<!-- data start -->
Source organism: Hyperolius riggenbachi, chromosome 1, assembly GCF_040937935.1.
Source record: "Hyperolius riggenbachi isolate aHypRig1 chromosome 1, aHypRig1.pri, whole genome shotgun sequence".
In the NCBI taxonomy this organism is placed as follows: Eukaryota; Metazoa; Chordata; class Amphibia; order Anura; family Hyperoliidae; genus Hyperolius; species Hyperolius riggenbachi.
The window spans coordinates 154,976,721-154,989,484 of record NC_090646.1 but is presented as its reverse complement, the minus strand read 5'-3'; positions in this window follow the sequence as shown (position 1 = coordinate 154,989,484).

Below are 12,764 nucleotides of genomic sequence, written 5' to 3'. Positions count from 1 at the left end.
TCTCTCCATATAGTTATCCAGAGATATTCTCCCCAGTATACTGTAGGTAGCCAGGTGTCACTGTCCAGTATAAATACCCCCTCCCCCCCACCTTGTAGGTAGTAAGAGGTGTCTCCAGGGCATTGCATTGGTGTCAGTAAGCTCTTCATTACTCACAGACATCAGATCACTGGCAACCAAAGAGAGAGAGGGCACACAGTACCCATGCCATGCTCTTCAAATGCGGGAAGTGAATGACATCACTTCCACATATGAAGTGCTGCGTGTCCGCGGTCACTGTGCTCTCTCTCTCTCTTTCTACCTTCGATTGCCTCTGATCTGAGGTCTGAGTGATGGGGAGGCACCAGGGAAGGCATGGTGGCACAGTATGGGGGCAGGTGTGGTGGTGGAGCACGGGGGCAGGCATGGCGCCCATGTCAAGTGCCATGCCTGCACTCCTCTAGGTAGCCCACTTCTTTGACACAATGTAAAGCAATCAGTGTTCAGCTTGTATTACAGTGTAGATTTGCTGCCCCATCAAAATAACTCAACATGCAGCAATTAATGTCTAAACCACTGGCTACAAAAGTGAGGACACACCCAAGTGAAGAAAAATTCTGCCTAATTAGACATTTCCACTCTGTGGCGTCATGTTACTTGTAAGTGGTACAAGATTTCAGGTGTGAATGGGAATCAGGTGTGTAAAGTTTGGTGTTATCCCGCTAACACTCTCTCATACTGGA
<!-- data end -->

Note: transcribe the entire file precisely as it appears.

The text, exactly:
Source organism: Hyperolius riggenbachi, chromosome 1, assembly GCF_040937935.1.
Source record: "Hyperolius riggenbachi isolate aHypRig1 chromosome 1, aHypRig1.pri, whole genome shotgun sequence".
In the NCBI taxonomy this organism is placed as follows: Eukaryota; Metazoa; Chordata; class Amphibia; order Anura; family Hyperoliidae; genus Hyperolius; species Hyperolius riggenbachi.
The window spans coordinates 154,976,721-154,989,484 of record NC_090646.1 but is presented as its reverse complement, the minus strand read 5'-3'; positions in this window follow the sequence as shown (position 1 = coordinate 154,989,484).

Below are 12,764 nucleotides of genomic sequence, written 5' to 3'. Positions count from 1 at the left end.
TCTCTCCATATAGTTATCCAGAGATATTCTCCCCAGTATACTGTAGGTAGCCAGGTGTCACTGTCCAGTATAAATACCCCCTCCCCCCCACCTTGTAGGTAGTAAGAGGTGTCTCCAGGGCATTGCATTGGTGTCAGTAAGCTCTTCATTACTCACAGACATCAGATCACTGGCAACCAAAGAGAGAGAGGGCACACAGTACCCATGCCATGCTCTTCAAATGCGGGAAGTGAATGACATCACTTCCACATATGAAGTGCTGCGTGTCCGCGGTCACTGTGCTCTCTCTCTCTCTTTCTACCTTCGATTGCCTCTGATCTGAGGTCTGAGTGATGGGGAGGCACCAGGGAAGGCATGGTGGCACAGTATGGGGGCAGGTGTGGTGGTGGAGCACGGGGGCAGGCATGGCGCCCATGTCAAGTGCCATGCCTGCACTCCTCTAGGTAGCCCACTTCTTTGACACAATGTAAAGCAATCAGTGTTCAGCTTGTATTACAGTGTAGATTTGCTGCCCCATCAAAATAACTCAACATGCAGCAATTAATGTCTAAACCACTGGCTACAAAAGTGAGGACACACCCAAGTGAAGAAAAATTCTGCCTAATTAGACATTTCCACTCTGTGGCGTCATGTTACTTGTAAGTGGTACAAGATTTCAGGTGTGAATGGGAATCAGGTGTGTAAAGTTTGGTGTTATCCCGCTAACACTCTCTCATACTGGA